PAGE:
- Some experts say green energy is a delusion. As renewable sources are inconstant, stabilizing the energy needs lithium ion batteries and other complex equipment. Another problem is sourcing key elements. Lithium, cobalt and rare metals are difficult to mine, and are concentrated in a few countries. For example, 50% of the world’s reserves for lithium are in Bolivia. Clearly, any export restrictions due to resurgent nationalism will push up global prices. Thus, overdependence on renewable sources could lead to much higher prices of key elements due to a supply squeeze. Ironically, countries that have such resources tend to have a high political risk. So, renewable sources alone will not be enough. Strong policies to conserve energy and reduce usage will be the key to sustainability.
- What happens if nuclear power reactors are abandoned ?
- Japan would suffer a huge financial loss and global investors would shun the country. If all reactors are stopped for ever, electricity charges could almost double within the next 10 years. Also, their shutdown would still leave hidden financial costs. First, the huge depreciation costs on the disused nuclear reactors. Taxpayers will need to bear an extra burden, if power companies are partially nationalized. Second, the additional costs for feed-in tariffs, where utilities must buy electricity from renewable sources at predetermined rates that are uncompetitive, if there is a partial shift to green energy. Again, users must pay higher charges that the utilities have passed on. Third, the additional costs from thermal power generation, which tends to have higher variable costs. A surge in hydrocarbon imports will rapidly erode the country’s wealth with dire consequences eventually for the currency’s purchasing power, stock and bond values, and most importantly the standard of living.
- What are the non-financial costs of abandoning nuclear power ?
- Social, economic and environmental costs. In the transition phase to reduce or eliminate nuclear sources, power rationing or outages can be expected. Such uncertainties only suppress new business investment and accelerate the shift of industrial capacity overseas to locations with cheaper, more stable and reliable power. Blackouts also depress consumer and business psychology, dampening economic growth potential. All of this could lead to a negative domino effect, namely a further hollowing out of industry and the loss of many jobs. Also, thermal power generators emit far more CO2, so it will be almost impossible to achieve reduction targets agreed under the Kyoto Protocol by 2020 (that is, by 25% from 1990 levels). Finally, the country will be extremely vulnerable to global shocks, as LNG reserves last only 2 weeks and oil stockpiles about 3 months.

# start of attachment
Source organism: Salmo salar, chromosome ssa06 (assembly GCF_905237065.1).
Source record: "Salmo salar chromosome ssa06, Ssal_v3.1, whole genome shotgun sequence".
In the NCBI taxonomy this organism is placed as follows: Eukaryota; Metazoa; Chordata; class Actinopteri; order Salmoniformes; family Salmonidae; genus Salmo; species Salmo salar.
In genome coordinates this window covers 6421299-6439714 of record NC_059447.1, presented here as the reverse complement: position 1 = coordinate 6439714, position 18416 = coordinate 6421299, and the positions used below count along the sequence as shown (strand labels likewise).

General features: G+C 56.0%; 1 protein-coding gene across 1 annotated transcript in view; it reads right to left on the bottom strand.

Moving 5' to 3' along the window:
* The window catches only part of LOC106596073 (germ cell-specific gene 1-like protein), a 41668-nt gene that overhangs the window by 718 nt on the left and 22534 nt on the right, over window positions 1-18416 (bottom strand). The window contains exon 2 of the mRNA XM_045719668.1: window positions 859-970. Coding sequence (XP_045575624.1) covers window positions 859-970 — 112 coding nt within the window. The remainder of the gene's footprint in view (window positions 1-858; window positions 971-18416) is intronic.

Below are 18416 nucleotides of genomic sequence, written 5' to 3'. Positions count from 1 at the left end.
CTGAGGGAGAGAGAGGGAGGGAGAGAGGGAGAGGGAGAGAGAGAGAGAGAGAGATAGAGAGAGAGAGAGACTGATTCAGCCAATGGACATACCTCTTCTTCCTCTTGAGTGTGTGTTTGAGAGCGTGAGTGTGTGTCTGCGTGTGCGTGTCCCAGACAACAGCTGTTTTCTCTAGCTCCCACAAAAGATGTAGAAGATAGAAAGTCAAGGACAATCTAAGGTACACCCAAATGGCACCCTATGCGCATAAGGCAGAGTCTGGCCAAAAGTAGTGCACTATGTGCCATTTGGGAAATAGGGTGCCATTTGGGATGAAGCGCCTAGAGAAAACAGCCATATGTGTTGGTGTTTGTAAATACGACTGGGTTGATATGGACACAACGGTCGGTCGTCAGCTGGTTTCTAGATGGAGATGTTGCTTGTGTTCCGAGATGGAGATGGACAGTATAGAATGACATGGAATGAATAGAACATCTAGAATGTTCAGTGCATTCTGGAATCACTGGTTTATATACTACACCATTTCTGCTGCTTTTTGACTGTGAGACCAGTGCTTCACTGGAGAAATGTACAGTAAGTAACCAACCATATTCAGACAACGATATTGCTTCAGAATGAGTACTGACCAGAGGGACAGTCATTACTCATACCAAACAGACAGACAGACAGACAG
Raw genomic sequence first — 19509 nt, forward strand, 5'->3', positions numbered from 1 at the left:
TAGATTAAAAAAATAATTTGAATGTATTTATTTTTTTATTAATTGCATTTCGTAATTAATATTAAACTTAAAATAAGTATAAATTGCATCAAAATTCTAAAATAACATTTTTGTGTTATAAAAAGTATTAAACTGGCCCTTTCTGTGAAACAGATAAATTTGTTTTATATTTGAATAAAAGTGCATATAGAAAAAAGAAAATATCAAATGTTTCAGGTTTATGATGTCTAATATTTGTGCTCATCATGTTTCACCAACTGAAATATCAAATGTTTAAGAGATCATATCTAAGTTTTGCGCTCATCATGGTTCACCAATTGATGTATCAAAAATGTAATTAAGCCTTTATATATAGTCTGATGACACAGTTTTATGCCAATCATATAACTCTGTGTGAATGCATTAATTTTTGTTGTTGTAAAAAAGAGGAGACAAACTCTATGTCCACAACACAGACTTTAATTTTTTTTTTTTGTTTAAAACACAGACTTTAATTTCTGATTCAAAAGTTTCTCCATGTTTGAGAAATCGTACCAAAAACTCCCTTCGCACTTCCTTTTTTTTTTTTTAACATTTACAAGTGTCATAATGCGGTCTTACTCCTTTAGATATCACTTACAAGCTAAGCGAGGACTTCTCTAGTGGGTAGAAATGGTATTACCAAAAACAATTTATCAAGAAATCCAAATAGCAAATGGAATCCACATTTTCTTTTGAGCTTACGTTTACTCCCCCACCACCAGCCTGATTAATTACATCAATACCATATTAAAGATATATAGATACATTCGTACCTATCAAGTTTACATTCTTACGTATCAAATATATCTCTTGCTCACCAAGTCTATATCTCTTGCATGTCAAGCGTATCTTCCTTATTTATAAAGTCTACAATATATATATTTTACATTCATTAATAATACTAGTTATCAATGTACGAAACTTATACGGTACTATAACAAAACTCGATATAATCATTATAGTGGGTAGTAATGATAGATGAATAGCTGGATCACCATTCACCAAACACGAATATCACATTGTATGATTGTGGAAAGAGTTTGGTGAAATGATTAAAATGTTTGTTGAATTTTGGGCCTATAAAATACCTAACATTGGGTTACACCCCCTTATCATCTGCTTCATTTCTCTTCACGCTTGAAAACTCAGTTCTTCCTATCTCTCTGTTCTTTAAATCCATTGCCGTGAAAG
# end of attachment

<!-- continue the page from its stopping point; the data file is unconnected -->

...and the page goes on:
Significance of ESG Related Factors:
- What can we learn from the recent financial crises ?
- The need for better governance. Looking at the subprime mortgage crisis, in retrospect there was clearly a problem in assigning top ratings on financial products that were essentially junk. The credit rating agencies failed in their duty to convey the risks properly. Turning to the debt crisis in southern Europe, the countries needed to restrain spending beyond their means from a long time ago. Also, an external party should have checked country data to ensure their authenticity. So whether at the country or company level, proper governance could have prevented these crises.
- Will labor policy become important ?
- Yes, very important. At one extreme, we have societies that are graying rapidly, and at the other, societies that have an abundance of youth. Looking ahead, in the former case, companies will need to address the labor shortage by extending the working life beyond 65 years of age, bringing in more women and creating a more fluid and flexible working environment. In the latter case within regions where the young are plentiful, organizations will need to take care not to take advantage of child labor. Also, in certain politically oppressed areas, companies and their suppliers, etc., need to be careful of forced labor, torture and related problems. So these issues must be considered not just inside the corporate group, but also among vendors, suppliers and other stakeholders.
- How about corporate social responsibility ?
- Companies must practice this, as global initiatives to conserve the environment and recycle gain more force. These days the expression is being replaced by environmental, social and governance (ESG) actions. Corporate governance will have to jump to the next level for companies to attract global money. The days when a company could limit itself to the standards of its home market are long gone. So companies must now consider how to reduce carbon dioxide emissions, how to contribute socially and economically to both its home country and the wider world, and how to elevate corporate morality.